Once signed up to an Inn, a student can enrol on the BPTC. This is done via the Bar Standards Board’s (BSB) online system BVCOnline (www.bvconline. co.uk) and applications typically open in November. There is heavy competition for places on the course, with around 2,500 candidates chasing approximately 1,500 places per year.
While undertaking the BPTC, which teaches practical skills such as advocacy, negotiation and conferencing, as well as giving a more in-depth legal knowledge, a student must attend a number of qualifying sessions at their Inn if they wish to be called to the bar and become a practising barrister.
Previously these qualifying units or sessions were known as dining, and eating does form a large part of the criteria. Inns will hold communal dinners, which students must attend, in addition to lectures and educational events such as weekends away. One dining session will count as one qualifying point, while weekend events can be worth as much as three points of the 12 required to be called to the bar.
The Bar Council and BSB are currently in the throes of shaking up entry to the bar. In addition to replacing the BVC with the BPTC, one other recommendation they have put forward is for course providers to bring in entrance exams that students need to be pass before being accepted onto the bar course. When this comes in is anyone’s guess, but it will not be in the far-distant future.
Becoming a barrister is not cheap, although the cost will depend on previous qualifications and discretionary awards from local education authorities (LEAs). A law conversion course can cost more than £8,000 at some colleges and the BVC will cost as much as £14,000. However, the Inns do offer scholarship awards, with the four Inns together having a pot of just under £4m annually. But as competition for awards is fierce, most students have to secure alternative sources of funding mainly in the form of loans. Indeed, last year the Bar Council teamed up with HSBC to launch a loan aimed specifically at students enrolling on the BVC. The loan is on terms that are more favourable than those on offer from other lenders and followed one of the recommendations contained in the Neuberger report on improving diversity at the bar.
During the final year of a law degree, or the conversion course year, you should be applying to chambers for a pupillage place as well as funding by way scholarships or loans. Traditionally, pupillages are split into two sixes (six-month slots) and this is when you really learn how to be a barrister with a set of chambers.
At the end of the year a pupil may be offered tenancy, or a place in chambers, from which to build a practice, although this is not a given and some young barristers find they have to apply elsewhere for a third six before winning tenancy. Third sixes tend to be for those who feel that perhaps the type of law at the set they attended was not for them, or that they would like to stay at those chambers, or go elsewhere, but there simply are not enough tenancy positions.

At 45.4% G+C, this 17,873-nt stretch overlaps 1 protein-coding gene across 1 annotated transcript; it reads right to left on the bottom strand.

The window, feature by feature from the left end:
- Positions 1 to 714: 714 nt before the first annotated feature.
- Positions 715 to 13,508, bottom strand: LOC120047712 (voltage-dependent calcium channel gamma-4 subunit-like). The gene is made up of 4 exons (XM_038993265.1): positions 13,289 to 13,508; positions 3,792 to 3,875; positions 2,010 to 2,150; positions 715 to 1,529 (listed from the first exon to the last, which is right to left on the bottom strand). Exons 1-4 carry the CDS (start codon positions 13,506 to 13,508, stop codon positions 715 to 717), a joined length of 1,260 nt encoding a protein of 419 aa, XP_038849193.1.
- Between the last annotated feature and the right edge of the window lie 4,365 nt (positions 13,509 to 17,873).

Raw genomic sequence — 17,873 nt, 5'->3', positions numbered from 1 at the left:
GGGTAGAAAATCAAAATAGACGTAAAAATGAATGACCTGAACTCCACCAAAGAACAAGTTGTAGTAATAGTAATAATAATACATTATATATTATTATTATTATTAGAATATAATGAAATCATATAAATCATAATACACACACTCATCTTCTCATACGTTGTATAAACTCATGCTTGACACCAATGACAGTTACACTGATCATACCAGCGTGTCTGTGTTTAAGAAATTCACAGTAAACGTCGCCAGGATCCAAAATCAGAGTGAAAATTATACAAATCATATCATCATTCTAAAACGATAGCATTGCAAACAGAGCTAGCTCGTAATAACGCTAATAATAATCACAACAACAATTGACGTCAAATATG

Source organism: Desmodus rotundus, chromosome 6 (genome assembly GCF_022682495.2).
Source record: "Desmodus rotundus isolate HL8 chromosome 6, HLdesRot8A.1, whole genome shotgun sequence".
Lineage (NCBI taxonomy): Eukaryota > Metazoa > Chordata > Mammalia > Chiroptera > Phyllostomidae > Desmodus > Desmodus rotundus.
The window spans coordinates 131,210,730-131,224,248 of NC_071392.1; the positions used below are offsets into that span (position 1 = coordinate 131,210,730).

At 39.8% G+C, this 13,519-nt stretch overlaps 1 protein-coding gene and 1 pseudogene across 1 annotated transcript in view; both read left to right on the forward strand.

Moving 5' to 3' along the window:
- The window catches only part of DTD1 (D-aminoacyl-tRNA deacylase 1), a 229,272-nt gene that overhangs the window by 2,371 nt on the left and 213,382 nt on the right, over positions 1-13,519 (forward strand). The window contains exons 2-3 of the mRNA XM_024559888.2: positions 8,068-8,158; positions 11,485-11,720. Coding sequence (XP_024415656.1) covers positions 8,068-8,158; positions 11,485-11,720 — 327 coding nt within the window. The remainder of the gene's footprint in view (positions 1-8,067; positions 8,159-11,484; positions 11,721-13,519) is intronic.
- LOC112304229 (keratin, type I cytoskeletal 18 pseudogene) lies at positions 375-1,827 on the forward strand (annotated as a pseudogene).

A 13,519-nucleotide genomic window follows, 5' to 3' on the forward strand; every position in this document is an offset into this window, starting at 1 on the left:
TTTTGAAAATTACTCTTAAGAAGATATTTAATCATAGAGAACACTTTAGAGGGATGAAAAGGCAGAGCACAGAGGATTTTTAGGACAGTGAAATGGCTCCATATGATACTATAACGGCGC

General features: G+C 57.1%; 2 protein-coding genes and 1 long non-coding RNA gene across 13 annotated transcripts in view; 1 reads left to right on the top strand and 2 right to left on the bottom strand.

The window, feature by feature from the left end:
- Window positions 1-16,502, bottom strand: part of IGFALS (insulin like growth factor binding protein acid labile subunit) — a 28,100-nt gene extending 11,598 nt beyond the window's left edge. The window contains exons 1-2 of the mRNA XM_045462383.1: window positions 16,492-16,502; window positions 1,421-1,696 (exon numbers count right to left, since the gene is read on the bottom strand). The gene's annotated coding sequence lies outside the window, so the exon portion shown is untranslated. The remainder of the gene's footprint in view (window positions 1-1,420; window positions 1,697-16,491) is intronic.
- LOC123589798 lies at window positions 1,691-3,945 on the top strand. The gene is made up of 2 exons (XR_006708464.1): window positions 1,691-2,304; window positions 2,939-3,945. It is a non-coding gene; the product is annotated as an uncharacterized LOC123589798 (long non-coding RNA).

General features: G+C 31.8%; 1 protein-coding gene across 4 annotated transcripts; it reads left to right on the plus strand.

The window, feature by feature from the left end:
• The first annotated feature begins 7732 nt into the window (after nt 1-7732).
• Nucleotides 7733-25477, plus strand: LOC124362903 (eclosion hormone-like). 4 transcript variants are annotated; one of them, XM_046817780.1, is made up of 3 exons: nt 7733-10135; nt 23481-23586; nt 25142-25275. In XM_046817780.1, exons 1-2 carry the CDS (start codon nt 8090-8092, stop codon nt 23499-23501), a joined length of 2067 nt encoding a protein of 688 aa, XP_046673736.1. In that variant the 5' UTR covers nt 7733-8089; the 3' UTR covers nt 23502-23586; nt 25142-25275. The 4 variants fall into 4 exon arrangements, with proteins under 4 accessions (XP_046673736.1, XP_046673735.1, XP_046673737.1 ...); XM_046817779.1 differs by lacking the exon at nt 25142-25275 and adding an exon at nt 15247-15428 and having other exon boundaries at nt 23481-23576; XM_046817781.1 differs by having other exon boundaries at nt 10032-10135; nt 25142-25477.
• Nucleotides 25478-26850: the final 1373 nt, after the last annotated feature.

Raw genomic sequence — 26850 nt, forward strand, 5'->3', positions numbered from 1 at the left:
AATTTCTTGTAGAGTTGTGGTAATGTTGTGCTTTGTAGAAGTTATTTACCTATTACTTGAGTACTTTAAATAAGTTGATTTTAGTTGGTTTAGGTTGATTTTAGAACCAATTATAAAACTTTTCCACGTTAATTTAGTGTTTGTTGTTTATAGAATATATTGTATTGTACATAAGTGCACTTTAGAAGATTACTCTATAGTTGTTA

All pupils must be paid no less than £833.33 per month plus reasonable travel expenses where applicable (ie £5,000 in total).
Moving to pupillage
As previously discussed, pupillage is the final stage of training prior to being able to obtain tenancy as a barrister or work within a company as a barrister. It is split into two six-month sections, the first when a pupil shadows their training supervisor, a pupil master of at least seven years’ call. During the second six a pupil can actually practise as a barrister and in turn charge their own fees.
Securing a pupillage is not easy and each year the competition for places increases with more students completing the BVC than the number of pupillages available.
The Bar Council requires all pupillages to be advertised on its online application system the Pupillages Portal, previously known as Olpas. Some sets, however, still prefer to take on pupils from outside the portal. Details of all pupillages, including those operating outside the portal, can be found on the Bar Council’s pupillages website (www.pupillages.com). Students can apply up to two years in advance.
For a leading commercial barrister, the sky is the limit. There are a few barristers whose annual earnings have hit £3m for a single year, while there are more than a handful who earn in excess of £2m. Junior barristers in their first years of tenancy at a top commercial set can expect to earn more than £100,000, but with those sets only offering a maximum of four new tenancies each year, such opportunities are rare. Average earnings for the 2,000 barristers tenanted in the top 30 commercial sets are around £375,000.
The vast majority of practitioners, however, do not take home such incredible sums. For the criminal and family bar, which relies on public funding through legal aid, the wages are not as high as with its commercial counterparts. The monetary income of crime and family practitioners is in flux, as new reforms to the legal aid system are seeing these practice areas squeezed even more than previously.
But as many publicly funded barristers will tell you, they are not in it for the money. Although many do earn in the hundreds of thousands, they are doing the job for the satisfaction of ensuring justice is done. And, of course, it is the criminal bar that provides the romantic notions that help make the reputation of the bar what it is today.